If you ask a blind person I think they do mind wether they can perceive the look of a page. I don't think it is only an opinion.

    DH

  22. #22
    gingham dress, army boots... silver trophy redux's Avatar
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    Quote Originally Posted by dhtmlhelp
    Hi Redux,

    I think your point is very short sighted. Why bother coding so that a screen reader reads the content in order?

    If you ask a blind person I think they do mind wether they can perceive the look of a page. I don't think it is only an opinion.

    DH
    excuse me, but...horizontal or vertical, a list of links is a list of links. if your list is in order, it will read it in order. wanting the screenreader to read out something like "this list displays horizontally" is pretty much on par of saying "why can't the screenreader read the colour attributes and say: 'this list is red on a blue background'".

    i fail to see how the visual representation has anything to do with the order of the elements on a page, and would posit that you may be getting the two separate issues confused...

    yes, blind users create their own "image" of how a site is structured (header, navigation area, main content). but whether a navigation list is horizontal or vertical is semantically irrelevant, and pertains purely to the presentation. and yes, i did ask my colleague - who happens to be 100% blind...

    Edit:

    don't mean to appear rude...just wanting to understand where you're coming from
    Last edited by redux; Jun 23, 2003 at 07:38.
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  23. #23
    SitePoint Wizard
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    I can see where dhtmlhelp is coming from but I thought the same as redux, would it really be of any benefit to tell the user the list is horizontal or vertical? Wouldn't it be really annoying to them if they heard every attribute on the screen eg "pic of John Smith surrounded by a blue border"??

  24. #24
    SitePoint Evangelist dhtmlhelp's Avatar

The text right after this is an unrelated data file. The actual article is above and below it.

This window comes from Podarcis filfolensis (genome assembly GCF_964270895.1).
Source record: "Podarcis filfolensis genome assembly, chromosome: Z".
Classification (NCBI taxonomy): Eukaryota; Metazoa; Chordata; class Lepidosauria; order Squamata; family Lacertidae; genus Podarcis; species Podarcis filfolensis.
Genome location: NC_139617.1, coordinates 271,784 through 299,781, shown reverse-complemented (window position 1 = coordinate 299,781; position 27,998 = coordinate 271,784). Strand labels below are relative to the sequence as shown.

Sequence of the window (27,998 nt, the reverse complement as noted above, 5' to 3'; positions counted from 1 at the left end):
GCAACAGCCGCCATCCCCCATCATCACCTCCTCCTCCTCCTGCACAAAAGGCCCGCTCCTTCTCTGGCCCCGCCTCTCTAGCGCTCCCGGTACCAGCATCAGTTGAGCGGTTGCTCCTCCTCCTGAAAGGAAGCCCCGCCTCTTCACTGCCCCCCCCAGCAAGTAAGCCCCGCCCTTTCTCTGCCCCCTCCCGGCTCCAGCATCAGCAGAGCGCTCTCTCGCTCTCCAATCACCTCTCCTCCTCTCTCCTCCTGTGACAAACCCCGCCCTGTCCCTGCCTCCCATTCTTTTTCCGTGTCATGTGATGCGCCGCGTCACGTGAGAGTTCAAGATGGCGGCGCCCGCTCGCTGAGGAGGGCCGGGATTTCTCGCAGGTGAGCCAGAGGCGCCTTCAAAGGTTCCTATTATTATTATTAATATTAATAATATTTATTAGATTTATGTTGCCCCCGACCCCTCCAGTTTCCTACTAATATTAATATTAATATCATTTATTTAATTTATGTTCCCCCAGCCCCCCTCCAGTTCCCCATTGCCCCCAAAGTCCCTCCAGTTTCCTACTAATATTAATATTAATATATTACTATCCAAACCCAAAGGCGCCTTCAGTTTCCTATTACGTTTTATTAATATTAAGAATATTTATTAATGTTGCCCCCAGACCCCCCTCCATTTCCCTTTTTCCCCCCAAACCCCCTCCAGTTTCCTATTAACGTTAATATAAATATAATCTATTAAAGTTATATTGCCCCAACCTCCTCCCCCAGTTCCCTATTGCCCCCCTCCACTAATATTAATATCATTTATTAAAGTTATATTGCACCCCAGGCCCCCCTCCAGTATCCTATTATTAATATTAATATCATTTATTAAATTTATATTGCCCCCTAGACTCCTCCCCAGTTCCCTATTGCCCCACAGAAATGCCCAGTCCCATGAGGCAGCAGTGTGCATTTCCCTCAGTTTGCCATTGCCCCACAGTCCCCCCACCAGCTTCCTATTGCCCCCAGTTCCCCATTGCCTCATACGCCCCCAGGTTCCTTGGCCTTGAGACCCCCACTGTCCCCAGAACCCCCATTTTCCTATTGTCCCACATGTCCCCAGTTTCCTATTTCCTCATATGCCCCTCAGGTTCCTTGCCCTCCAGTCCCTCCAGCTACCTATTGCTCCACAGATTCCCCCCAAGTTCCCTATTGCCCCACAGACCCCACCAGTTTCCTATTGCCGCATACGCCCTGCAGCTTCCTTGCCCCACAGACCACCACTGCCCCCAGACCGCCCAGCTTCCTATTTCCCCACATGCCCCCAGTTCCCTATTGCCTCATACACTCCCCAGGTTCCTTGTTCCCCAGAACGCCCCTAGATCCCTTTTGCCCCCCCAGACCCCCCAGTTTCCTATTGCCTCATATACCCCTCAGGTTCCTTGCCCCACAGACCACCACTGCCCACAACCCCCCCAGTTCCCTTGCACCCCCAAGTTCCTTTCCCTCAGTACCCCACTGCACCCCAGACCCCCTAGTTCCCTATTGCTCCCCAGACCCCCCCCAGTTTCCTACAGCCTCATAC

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    Hi guys,

    have been away. Hmm, quite a discussion, and it seems that for some it is pointless. Redux, you have tried jaws. It reads out <ol>s as 'ordered list' and <ul>s as 'unordered list', why not have <hl>s (although hl is taken for headline, something similar), read out as 'horizontal list', I think it is perfectly relevant to top navigation menus.

    DH

    PS: you have not been rude redux, we are discussing, say it as it comes. I am curious to know if your friend minds how a list is visually displayed (although from your previous post it seems not), I believe it has semantic meaning, to me at least.


    EDIT: maybe the confusion stems from the fact that I am referring to top navigational menus coded as <ul>s and you are referring to simple lists displayed horizontally. I think this issue goes beyond the top navigation. We agree that tabula content should be displayed in tables. However, it often happens that content is not of tabular type but is displayed in tabular format through css, and that headings are required. It is often convenient to display these headings in <li> format, hence a need to give meaning to such headings. so <hl> or similar would suggest a heading list. I may be speculating, but I think many share my thoughts.
    Last edited by dhtmlhelp; Jun 25, 2003 at 16:28.

  25. #25
    gingham dress, army boots... silver trophy redux's Avatar
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    again, there is a difference, in my opinion, between ol/ul and the hypothetical hl: OL suggests that there is an order in the elements...of course. first, second, third, etc...suggesting a set of steps that need to be followed in that particular sequence, or similar. UL means that all the elements are of same importance, not in a particular order, etc. so, it's a structural/semantic connotation. HL would denote a visual representation, not a semantic one...so my opinion still stands: what would a visually impaired user need to know the visual representation of a list for ?

    and yes, you may be interested to know that in XHTML2.0 there will be a new "navigation list" element http://www.w3.org/TR/xhtml2/mod-list.html#sec_11.2.